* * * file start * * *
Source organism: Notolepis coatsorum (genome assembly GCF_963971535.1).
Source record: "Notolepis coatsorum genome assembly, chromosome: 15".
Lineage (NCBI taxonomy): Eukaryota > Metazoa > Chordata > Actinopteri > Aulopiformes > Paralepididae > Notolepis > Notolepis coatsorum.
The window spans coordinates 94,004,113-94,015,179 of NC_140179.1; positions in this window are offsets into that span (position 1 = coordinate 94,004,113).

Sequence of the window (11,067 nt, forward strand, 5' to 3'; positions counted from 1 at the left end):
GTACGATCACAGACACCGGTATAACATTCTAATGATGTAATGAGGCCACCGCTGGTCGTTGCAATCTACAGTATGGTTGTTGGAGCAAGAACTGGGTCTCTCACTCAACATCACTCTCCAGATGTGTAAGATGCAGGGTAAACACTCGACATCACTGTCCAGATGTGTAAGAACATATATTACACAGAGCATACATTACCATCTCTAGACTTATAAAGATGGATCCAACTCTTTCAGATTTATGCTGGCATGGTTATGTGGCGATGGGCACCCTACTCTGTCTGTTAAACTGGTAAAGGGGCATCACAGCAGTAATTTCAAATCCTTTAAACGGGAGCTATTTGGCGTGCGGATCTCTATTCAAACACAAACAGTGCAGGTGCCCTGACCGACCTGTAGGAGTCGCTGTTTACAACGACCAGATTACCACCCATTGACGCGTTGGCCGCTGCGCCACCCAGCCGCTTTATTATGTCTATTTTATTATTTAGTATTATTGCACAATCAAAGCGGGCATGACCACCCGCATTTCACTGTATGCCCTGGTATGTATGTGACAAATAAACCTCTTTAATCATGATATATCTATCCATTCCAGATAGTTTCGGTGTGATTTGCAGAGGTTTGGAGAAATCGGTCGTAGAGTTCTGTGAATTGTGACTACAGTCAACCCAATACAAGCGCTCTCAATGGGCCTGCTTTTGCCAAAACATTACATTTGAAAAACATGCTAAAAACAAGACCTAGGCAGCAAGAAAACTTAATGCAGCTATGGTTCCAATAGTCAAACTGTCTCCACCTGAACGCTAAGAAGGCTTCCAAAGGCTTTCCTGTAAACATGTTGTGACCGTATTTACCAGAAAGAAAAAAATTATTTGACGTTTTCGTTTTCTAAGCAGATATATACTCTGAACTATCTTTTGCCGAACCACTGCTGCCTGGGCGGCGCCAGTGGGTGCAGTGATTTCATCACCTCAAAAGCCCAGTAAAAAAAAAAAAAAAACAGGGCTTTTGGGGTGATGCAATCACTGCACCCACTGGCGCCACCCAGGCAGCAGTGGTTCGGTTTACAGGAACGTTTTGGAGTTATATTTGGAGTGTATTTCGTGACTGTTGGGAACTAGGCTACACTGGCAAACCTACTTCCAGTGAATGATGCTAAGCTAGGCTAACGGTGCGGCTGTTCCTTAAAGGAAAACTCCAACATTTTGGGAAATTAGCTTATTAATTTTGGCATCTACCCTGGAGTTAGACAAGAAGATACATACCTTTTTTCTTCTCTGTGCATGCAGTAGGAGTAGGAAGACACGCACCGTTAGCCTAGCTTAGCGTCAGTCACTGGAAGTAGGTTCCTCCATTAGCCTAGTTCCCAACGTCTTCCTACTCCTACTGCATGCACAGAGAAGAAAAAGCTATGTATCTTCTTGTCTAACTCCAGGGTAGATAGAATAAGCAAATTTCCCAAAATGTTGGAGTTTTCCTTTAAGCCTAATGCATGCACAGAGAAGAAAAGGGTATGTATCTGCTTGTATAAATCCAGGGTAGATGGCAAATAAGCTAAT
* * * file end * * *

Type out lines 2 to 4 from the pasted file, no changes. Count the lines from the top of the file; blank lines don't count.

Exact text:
Source record: "Notolepis coatsorum genome assembly, chromosome: 15".
Lineage (NCBI taxonomy): Eukaryota > Metazoa > Chordata > Actinopteri > Aulopiformes > Paralepididae > Notolepis > Notolepis coatsorum.
The window spans coordinates 94,004,113-94,015,179 of NC_140179.1; positions in this window are offsets into that span (position 1 = coordinate 94,004,113).